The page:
Second-gen implantable nitinol device delivers sustained relief of LUTS

Jairia Dela Cruz
28 May 2021
Second-gen implantable nitinol device delivers sustained relief of LUTS

In men with lower urinary tract symptoms (LUTS) due to benign prostatic obstruction (BPO), temporary implantation of the second-generation nitinol device (iTIND) produces marked and durable improvements in symptoms and quality of life, as shown in a study.

International Prostate Symptom Score (IPSS), quality of life (QoL), and maximum urinary flow rate (Qmax) changed from baseline by −46 percent, −44.5 percent, and 84 percent (p<0.0001 for all), respectively, over 3 years of follow-up. [Prostate Cancer Prostatic Dis 2021;24:349-357]

The investigators pointed out that the improvements occurred despite the inclusion of patients with obstructive median lobes, which was identified as a predictor of treatment failure in a previous report. When these patients were excluded, the corresponding changes in IPSS, QoL, and Qmax were −58 percent, −55 percent, and 114 percent (p<0.0001). [World J Urol 2020;38:3235-3244]

“No late postoperative complications, ejaculatory dysfunction, or additional treatment failures were observed between 24 and 36 months,” they added.

Prostatic urethra remodeling

The nitinol device, when implanted and left in place for 5–7 days, works to reshape the prostatic urethra and bladder neck through ischaemic pressure, which should relieve the obstruction to the bladder outlet without ablating or resecting tissue. On top of it, the device does not stay permanently in the body.

In comparison, transurethral resection of the prostate (TURP), the current gold standard surgical treatment for BPH, has been shown to provide a durable effect on symptoms and urinary flow but at the cost of higher morbidity rate (20 percent), including urinary incontinence, bleeding requiring blood transfusion, urethral stricture, TUR syndrome, erectile dysfunction, and retrograde ejaculation. [Cochrane Database Syst Rev 2019;12:CD009629; Minerva Urol Nefrol 2019;71:427; Eur Urol 2015;67:1099-1109]

Meanwhile, novel laser-based ablative techniques, which also prove effective at relieving benign prostate hyperplasia-related symptoms, still pose a risk of complications similar to those seen with TURP. [Eur Urol 2015;67:1099-1109; Eur Urol 2012;62:315-323; Minerva Urol Nefrol 2019;71:569-575]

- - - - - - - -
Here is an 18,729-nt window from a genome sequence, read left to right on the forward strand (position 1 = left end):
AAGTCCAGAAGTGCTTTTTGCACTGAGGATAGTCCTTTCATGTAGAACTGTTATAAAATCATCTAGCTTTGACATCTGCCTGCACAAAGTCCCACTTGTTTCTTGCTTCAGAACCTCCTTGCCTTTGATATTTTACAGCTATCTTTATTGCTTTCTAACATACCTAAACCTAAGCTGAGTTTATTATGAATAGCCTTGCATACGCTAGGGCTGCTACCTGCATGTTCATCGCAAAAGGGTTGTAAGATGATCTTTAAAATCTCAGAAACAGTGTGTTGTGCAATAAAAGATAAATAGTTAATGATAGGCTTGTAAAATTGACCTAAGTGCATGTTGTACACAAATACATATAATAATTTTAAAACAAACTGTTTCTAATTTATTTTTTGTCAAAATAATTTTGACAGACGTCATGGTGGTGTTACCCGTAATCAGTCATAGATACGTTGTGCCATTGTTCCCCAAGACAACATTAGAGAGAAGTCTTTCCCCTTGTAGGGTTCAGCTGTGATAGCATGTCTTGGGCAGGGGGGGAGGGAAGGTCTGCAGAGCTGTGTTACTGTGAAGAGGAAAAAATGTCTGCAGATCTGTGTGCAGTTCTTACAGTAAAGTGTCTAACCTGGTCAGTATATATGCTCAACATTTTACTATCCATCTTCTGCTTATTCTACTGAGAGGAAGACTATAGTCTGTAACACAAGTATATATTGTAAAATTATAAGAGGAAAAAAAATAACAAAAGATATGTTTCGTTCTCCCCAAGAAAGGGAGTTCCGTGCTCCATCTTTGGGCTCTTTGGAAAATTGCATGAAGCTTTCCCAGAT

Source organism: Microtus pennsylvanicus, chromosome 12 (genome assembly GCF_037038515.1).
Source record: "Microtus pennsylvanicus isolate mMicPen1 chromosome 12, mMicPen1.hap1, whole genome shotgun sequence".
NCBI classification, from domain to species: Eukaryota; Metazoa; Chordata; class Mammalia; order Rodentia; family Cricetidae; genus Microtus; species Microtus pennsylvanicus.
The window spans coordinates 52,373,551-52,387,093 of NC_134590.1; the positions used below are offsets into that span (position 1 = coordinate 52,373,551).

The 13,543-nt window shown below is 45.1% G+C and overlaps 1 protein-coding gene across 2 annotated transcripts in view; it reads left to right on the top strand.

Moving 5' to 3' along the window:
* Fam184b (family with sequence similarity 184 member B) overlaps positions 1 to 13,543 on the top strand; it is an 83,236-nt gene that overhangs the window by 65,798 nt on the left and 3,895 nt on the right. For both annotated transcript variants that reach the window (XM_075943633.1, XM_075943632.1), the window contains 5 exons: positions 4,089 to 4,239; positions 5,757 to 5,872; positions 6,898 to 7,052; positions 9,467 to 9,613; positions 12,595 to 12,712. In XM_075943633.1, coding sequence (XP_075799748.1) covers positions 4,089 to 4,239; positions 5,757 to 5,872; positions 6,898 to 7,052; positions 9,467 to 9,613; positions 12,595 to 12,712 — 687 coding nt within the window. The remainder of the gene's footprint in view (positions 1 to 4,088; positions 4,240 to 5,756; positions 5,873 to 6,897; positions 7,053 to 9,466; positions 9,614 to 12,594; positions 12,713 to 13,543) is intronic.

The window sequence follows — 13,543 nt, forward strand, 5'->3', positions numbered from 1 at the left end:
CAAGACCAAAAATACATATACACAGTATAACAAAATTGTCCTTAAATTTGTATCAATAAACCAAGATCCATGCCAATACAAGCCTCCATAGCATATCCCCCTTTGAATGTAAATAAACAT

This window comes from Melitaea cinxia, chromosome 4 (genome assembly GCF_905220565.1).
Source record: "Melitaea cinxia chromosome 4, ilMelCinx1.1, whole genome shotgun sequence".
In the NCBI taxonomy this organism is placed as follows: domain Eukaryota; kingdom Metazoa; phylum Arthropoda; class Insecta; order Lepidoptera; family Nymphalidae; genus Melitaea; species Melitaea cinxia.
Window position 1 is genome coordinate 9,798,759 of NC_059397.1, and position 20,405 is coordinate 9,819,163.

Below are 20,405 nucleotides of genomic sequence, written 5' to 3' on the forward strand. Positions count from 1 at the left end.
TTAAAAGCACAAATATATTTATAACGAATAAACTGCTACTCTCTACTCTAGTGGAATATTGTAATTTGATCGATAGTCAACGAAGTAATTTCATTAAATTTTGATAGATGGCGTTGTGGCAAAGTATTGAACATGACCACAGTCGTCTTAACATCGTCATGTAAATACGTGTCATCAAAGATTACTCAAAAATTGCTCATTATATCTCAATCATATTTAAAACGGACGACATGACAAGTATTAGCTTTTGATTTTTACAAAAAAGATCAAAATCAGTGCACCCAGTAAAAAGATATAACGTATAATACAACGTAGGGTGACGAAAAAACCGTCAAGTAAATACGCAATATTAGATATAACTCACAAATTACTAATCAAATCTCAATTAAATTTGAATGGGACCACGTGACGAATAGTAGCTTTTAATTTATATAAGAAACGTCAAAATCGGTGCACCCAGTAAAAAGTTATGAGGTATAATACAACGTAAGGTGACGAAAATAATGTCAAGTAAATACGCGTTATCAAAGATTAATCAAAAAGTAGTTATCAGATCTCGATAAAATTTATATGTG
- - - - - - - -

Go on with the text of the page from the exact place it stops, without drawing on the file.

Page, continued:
The second-generation iTIND device improves on its predecessor by incorporating three struts instead of four. The struts are constructed from double intertwined nitinol wires configured in a tulip shape. The two devices also differ in its cranial portion, such that the second-gen device has the three intertwined wires linked together. This supports the action of the struts on the urethral mucosa when expanded, avoiding potential injuries of the bladder mucosa. Finally, the top of the device is not pointy as opposed to the first-gen device, which needs a soft plastic cover. [Curr Urol Rep 2019;20:47]

Minimal risk

In the current study, 81 men with symptomatic BPO were washed-out 1 month for alpha-blockers and 6 months for 5α-reductase inhibitors. They underwent implantation of the iTIND device under light sedation; removal was done 5–7 days later with topical anaesthesia.

Functional results at 36 months were available for 50 patients and demonstrated that iTIND efficacy remained stable through 3 years. The procedure seemed well tolerated, with low mean visual analogue scale pain scores of 4 and 2 (0–10) during implantation and removal, respectively.

“No intraoperative complications were reported, and all patients were discharged without a catheter on the same day of the procedure,” according to the investigators.

All devices were removed successfully after a mean of 5.9 days. Postoperative adverse events (AEs) were minimal, with all complications graded as I or II according to the Clavien–Dindo system and resolved within 30 days.

The rate of procedure-related AEs with iTIND was favourably low even when measured up against other minimally invasive procedures such as Urolift and Rezum (urinary tract infection: 6.2 percent vs 12.5 percent and 21.5 percent, respectively; haematuria: 12.3 percent vs 41 percent and 13.8 percent; pain: 9.9 percent vs 17.9 percent and 17 percent). [Eur Urol 2015;68:643-652; Urology 2012;79:5-11; Urology 2015;86:1042-1047; Can J Urol 2015;22:7772-7782]

“The very low rate of early postprocedural AEs, and the absence of any late or ongoing treatment-related complications or side effects may be attributed to the nonpermanent implantation of the device and is a significant benefit to patients,” the investigators noted

“Finally, none of the previously sexually active patients reported a deterioration in sexual or ejaculatory function at any of the follow-up visits… This finding demonstrates that the procedure appears to preserve sexual function,” they added.

Despite the presence of limitations, including the lack of a control arm (eg, sham procedure), the current study confirms the safety and efficacy of iTIND implantation over 36 months after surgery, according to the investigators.

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